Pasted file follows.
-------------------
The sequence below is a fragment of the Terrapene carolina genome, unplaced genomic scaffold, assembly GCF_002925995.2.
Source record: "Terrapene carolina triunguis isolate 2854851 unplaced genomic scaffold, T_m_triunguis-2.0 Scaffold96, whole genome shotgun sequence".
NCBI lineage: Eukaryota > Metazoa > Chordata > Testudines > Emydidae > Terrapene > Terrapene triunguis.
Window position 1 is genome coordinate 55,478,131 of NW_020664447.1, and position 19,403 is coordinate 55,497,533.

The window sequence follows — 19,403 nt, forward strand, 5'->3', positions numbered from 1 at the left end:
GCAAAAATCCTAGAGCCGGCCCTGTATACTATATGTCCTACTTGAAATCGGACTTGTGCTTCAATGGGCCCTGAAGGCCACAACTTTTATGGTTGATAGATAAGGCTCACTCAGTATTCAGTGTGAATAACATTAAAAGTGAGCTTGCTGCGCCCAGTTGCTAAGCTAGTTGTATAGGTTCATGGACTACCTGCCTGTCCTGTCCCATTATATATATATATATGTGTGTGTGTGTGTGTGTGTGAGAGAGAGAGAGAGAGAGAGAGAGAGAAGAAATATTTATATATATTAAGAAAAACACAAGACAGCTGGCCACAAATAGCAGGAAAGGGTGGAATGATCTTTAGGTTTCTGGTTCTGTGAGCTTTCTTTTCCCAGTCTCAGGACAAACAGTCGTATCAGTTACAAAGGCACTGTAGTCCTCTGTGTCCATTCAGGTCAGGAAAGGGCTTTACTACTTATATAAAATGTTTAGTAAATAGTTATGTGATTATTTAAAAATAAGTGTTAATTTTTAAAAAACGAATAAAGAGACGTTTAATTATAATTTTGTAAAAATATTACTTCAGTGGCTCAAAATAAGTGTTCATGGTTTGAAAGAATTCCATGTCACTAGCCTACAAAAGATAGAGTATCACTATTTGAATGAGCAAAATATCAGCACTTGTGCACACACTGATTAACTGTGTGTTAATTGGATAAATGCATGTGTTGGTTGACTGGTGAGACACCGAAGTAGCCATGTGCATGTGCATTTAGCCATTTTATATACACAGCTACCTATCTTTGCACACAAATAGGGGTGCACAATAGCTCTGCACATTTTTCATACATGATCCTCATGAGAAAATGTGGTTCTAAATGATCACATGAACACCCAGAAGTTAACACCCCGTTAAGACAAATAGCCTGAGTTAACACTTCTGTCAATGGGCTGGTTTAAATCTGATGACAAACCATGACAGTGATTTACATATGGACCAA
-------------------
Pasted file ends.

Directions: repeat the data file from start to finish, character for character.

The sequence below is a fragment of the Terrapene carolina genome, unplaced genomic scaffold, assembly GCF_002925995.2.
Source record: "Terrapene carolina triunguis isolate 2854851 unplaced genomic scaffold, T_m_triunguis-2.0 Scaffold96, whole genome shotgun sequence".
NCBI lineage: Eukaryota > Metazoa > Chordata > Testudines > Emydidae > Terrapene > Terrapene triunguis.
Window position 1 is genome coordinate 55,478,131 of NW_020664447.1, and position 19,403 is coordinate 55,497,533.

The window sequence follows — 19,403 nt, forward strand, 5'->3', positions numbered from 1 at the left end:
GCAAAAATCCTAGAGCCGGCCCTGTATACTATATGTCCTACTTGAAATCGGACTTGTGCTTCAATGGGCCCTGAAGGCCACAACTTTTATGGTTGATAGATAAGGCTCACTCAGTATTCAGTGTGAATAACATTAAAAGTGAGCTTGCTGCGCCCAGTTGCTAAGCTAGTTGTATAGGTTCATGGACTACCTGCCTGTCCTGTCCCATTATATATATATATATGTGTGTGTGTGTGTGTGTGTGAGAGAGAGAGAGAGAGAGAGAGAGAGAAGAAATATTTATATATATTAAGAAAAACACAAGACAGCTGGCCACAAATAGCAGGAAAGGGTGGAATGATCTTTAGGTTTCTGGTTCTGTGAGCTTTCTTTTCCCAGTCTCAGGACAAACAGTCGTATCAGTTACAAAGGCACTGTAGTCCTCTGTGTCCATTCAGGTCAGGAAAGGGCTTTACTACTTATATAAAATGTTTAGTAAATAGTTATGTGATTATTTAAAAATAAGTGTTAATTTTTAAAAAACGAATAAAGAGACGTTTAATTATAATTTTGTAAAAATATTACTTCAGTGGCTCAAAATAAGTGTTCATGGTTTGAAAGAATTCCATGTCACTAGCCTACAAAAGATAGAGTATCACTATTTGAATGAGCAAAATATCAGCACTTGTGCACACACTGATTAACTGTGTGTTAATTGGATAAATGCATGTGTTGGTTGACTGGTGAGACACCGAAGTAGCCATGTGCATGTGCATTTAGCCATTTTATATACACAGCTACCTATCTTTGCACACAAATAGGGGTGCACAATAGCTCTGCACATTTTTCATACATGATCCTCATGAGAAAATGTGGTTCTAAATGATCACATGAACACCCAGAAGTTAACACCCCGTTAAGACAAATAGCCTGAGTTAACACTTCTGTCAATGGGCTGGTTTAAATCTGATGACAAACCATGACAGTGATTTACATATGGACCAA